Bamboo shoots are perhaps more valuable for what they don’t add to your meals than what they do. While not bursting with nutrients, the Asian vegetables add bulk and texture to foods without piling on fat and calories. If you find fresh shoots in the grocery store, peel and boil them before serving. Canned shoots are readily available in Asian markets and grocery stores; reheat them or serve them chilled. Use bamboo shoots in stir-fries, toss them with pasta or add them to casseroles. Alternatively, marinate cooked or canned shoots in vinegar and oil for an offbeat addition to antipasto dishes.
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Because canned bamboo shoots tend to come in a finer diced form than home-chopped shoots, it’s a good idea to compare the shoots by weight rather than volume. 3.5 oz. of bamboo shoots is just over 3/4 cup of cooked shoots, while 3.5 oz. of canned shoots is almost exactly 3/4 cup. A 3.5 oz. serving of cooked shoots is 12 calories, while canned shoots have 19 calories. Both types have zero or very little fat, sodium or cholesterol. Cooked shoots have 2 carbs, and canned contain 3 carbs. They both offer about 1.6 g protein.
Bamboo shoots are a good source of dietary fiber. A 3.5 oz. serving of cooked shoots delivers 4 percent of the fiber you need each day, and canned shoots provide 6 percent of the daily value, or DV, for fiber. According to the MedlinePlus, fiber helps lower cholesterol and stabilize blood sugar, while helping to regulate your digestion, and might lower your risk of certain cancers, including colon cancer.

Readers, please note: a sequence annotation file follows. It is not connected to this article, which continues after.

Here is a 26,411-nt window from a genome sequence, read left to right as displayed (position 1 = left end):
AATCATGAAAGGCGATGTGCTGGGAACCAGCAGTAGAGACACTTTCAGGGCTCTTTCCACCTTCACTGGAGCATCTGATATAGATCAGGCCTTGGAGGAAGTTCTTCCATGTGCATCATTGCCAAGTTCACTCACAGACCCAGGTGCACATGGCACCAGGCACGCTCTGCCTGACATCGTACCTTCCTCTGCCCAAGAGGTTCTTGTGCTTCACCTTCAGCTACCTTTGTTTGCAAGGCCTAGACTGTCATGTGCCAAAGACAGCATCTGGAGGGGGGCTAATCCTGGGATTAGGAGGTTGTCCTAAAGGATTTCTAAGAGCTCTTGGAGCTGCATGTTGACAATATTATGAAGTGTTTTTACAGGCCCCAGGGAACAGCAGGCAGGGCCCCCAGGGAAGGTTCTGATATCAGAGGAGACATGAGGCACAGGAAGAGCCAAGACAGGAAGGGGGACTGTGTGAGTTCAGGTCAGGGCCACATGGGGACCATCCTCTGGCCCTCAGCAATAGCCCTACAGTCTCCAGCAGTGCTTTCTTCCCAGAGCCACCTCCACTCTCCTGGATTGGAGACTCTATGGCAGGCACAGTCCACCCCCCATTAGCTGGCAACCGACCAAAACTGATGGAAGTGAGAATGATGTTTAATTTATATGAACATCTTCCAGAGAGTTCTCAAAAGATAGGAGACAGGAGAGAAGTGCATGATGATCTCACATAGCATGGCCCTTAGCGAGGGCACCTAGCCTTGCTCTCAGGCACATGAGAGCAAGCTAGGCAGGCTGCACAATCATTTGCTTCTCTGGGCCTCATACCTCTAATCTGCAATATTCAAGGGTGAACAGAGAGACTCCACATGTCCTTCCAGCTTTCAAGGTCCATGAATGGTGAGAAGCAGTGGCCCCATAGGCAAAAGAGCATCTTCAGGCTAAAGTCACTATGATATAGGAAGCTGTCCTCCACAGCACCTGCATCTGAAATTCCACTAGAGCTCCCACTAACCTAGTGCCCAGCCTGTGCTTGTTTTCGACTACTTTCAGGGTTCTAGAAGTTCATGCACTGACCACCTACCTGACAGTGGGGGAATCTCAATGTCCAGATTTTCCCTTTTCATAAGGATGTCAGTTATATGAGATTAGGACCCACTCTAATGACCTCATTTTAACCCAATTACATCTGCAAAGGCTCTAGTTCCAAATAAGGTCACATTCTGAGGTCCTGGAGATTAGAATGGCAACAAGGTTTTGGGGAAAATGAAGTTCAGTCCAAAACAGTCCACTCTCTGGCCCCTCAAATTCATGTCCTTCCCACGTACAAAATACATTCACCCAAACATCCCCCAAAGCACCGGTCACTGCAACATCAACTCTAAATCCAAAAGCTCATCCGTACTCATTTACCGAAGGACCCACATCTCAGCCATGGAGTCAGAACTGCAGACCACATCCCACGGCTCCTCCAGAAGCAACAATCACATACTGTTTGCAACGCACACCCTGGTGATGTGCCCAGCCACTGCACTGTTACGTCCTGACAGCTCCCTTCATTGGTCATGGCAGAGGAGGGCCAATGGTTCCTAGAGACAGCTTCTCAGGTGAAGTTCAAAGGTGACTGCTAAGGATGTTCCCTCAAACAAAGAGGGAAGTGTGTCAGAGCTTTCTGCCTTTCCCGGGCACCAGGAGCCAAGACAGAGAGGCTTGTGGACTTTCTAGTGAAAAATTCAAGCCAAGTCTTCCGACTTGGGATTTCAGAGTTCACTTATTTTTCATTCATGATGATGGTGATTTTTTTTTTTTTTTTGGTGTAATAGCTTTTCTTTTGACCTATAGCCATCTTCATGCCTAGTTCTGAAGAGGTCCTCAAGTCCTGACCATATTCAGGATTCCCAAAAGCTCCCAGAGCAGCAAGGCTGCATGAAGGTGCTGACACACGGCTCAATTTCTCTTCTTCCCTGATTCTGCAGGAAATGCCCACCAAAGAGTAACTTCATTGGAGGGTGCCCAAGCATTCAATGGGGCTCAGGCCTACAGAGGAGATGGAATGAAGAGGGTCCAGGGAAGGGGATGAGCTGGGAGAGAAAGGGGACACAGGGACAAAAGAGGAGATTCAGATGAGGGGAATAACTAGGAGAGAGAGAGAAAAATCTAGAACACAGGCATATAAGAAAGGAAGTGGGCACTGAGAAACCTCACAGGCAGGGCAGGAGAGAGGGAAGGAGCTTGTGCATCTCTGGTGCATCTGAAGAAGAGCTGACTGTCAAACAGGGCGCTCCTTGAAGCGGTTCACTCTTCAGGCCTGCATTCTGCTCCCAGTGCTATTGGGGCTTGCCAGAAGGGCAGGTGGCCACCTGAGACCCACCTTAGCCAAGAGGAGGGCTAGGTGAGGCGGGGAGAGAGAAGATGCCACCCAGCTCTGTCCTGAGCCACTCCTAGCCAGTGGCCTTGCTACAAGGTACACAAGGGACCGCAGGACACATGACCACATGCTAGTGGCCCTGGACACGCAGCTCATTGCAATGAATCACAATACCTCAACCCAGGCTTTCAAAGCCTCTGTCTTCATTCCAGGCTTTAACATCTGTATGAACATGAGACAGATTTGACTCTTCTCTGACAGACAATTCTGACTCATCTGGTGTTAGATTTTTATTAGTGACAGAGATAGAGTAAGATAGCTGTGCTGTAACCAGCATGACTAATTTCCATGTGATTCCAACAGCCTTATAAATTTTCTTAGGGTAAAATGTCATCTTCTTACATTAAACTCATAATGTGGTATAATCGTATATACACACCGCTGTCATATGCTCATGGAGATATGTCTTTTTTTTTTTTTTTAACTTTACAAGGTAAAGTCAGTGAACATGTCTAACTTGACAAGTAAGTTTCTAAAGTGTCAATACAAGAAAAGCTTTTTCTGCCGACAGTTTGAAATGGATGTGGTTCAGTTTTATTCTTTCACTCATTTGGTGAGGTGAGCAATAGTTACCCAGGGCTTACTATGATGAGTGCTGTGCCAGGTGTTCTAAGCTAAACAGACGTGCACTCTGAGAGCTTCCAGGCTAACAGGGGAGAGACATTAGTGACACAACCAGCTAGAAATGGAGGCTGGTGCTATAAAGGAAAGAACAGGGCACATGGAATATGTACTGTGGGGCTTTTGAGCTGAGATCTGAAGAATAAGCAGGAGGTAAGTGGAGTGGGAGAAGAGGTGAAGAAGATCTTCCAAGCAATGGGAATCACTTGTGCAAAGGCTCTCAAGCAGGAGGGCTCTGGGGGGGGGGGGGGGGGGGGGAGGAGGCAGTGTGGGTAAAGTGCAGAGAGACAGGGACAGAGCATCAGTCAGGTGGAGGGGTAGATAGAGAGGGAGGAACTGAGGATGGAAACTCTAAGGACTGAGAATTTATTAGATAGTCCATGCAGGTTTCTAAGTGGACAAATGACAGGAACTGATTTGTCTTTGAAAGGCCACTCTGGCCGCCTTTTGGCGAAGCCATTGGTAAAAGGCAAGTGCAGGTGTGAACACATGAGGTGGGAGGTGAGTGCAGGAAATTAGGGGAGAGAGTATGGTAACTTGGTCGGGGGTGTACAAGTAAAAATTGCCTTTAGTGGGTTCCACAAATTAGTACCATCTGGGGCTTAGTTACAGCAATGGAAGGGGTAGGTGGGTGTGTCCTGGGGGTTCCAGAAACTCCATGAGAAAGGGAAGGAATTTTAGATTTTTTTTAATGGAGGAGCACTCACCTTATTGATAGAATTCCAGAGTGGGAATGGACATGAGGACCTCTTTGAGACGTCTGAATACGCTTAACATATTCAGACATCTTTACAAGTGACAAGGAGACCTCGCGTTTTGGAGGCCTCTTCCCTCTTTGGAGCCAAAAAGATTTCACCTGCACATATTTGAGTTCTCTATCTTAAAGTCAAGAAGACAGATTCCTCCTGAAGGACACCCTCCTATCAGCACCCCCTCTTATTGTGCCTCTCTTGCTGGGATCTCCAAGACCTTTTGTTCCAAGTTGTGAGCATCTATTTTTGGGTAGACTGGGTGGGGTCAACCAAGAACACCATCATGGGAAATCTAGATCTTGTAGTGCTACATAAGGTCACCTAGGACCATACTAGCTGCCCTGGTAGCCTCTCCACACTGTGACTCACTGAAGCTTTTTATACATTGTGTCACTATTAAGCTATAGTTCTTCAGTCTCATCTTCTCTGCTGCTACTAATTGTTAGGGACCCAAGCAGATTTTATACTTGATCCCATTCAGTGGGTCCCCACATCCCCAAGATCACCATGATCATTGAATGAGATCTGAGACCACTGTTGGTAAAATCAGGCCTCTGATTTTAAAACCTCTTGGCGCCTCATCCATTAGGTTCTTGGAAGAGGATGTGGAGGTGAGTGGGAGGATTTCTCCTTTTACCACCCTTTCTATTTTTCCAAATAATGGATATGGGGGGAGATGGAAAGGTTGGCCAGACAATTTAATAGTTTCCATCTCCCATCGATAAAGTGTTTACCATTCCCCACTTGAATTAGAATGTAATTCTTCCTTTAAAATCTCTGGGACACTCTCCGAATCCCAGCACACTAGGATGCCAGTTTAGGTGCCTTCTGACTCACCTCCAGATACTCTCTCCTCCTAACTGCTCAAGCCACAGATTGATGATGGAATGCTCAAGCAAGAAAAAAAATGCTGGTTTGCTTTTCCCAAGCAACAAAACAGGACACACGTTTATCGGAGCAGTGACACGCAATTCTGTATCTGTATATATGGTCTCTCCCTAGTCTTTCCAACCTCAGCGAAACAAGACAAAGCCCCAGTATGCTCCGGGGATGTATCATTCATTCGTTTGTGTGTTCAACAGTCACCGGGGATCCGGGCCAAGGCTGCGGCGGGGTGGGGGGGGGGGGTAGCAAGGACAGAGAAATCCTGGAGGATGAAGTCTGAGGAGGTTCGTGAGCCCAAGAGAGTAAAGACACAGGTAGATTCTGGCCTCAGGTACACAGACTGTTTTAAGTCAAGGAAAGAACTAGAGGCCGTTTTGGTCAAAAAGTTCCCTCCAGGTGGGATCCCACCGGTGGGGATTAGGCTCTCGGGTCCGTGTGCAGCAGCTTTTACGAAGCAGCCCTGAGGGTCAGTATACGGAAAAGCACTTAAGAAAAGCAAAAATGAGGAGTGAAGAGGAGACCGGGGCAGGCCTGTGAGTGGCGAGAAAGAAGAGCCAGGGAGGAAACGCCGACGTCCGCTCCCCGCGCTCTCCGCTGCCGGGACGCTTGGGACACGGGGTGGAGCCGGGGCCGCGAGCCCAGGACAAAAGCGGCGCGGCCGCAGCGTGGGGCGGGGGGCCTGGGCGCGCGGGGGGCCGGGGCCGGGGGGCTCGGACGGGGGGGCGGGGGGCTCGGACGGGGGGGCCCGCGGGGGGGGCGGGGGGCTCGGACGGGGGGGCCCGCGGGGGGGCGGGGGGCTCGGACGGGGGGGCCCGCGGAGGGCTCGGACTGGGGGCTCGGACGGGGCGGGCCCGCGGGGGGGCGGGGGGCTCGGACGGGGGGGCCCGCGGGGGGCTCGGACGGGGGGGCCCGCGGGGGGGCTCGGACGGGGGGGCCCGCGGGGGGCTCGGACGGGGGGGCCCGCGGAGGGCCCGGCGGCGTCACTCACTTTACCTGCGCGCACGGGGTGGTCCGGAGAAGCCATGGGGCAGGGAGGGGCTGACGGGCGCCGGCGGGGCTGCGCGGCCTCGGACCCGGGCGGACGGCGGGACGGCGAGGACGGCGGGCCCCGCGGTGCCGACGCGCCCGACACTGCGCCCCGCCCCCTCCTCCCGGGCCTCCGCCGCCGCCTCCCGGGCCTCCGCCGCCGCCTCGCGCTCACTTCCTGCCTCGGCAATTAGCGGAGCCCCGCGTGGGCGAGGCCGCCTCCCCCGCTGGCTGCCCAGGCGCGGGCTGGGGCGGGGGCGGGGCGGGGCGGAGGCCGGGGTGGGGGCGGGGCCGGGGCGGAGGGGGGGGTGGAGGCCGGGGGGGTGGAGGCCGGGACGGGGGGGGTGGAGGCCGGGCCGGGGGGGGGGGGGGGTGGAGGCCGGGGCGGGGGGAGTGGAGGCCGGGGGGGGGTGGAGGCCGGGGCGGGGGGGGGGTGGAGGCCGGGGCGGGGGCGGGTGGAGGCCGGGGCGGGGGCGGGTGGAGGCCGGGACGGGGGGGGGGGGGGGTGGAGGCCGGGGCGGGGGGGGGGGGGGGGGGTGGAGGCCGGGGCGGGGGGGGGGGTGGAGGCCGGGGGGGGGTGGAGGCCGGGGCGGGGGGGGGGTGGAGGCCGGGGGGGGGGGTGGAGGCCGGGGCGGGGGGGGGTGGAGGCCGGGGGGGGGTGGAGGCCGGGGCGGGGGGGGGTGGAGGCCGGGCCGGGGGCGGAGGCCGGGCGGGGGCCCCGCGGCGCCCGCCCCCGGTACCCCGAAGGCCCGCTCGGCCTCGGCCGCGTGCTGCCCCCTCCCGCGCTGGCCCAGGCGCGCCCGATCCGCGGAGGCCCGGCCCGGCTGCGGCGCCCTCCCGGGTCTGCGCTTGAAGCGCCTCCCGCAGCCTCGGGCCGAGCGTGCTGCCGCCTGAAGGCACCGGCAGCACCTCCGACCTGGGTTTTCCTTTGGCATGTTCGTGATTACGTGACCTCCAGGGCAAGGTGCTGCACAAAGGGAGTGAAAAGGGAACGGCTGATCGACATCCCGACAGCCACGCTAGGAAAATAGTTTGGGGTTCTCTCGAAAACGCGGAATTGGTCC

Vitamins and Minerals
If your doctor suggests you undertake a DASH, Dietary Approaches to Stop Hypertension, meal plan, opt for freshly cooked bamboo shoots over the canned variety. DASH diets emphasize a healthy intake of potassium, a mineral associated with lower blood pressure. A 3.5 oz. serving of home-cooked bamboo shoots provides 15 percent of the DV for potassium, yet the same amount of canned bamboo shoots contains only 2 percent of the potassium you should have each day. Both varieties are good sources of copper, manganese and vitamin B-6. Each also provides at least 2 percent of the DV for riboflavin, phosphorus and zinc.
According to Washington State University, certain compounds in bamboo shoots might hold additional benefits. Some of the compounds, including those known as phenolic acids, might provide antioxidant protection against heart disease and cancer. Another phytochemical in bamboo shoots, lignans, appears to deliver a range of benefits, through antifungal and antiviral properties, as well as possible anti-cancer properties.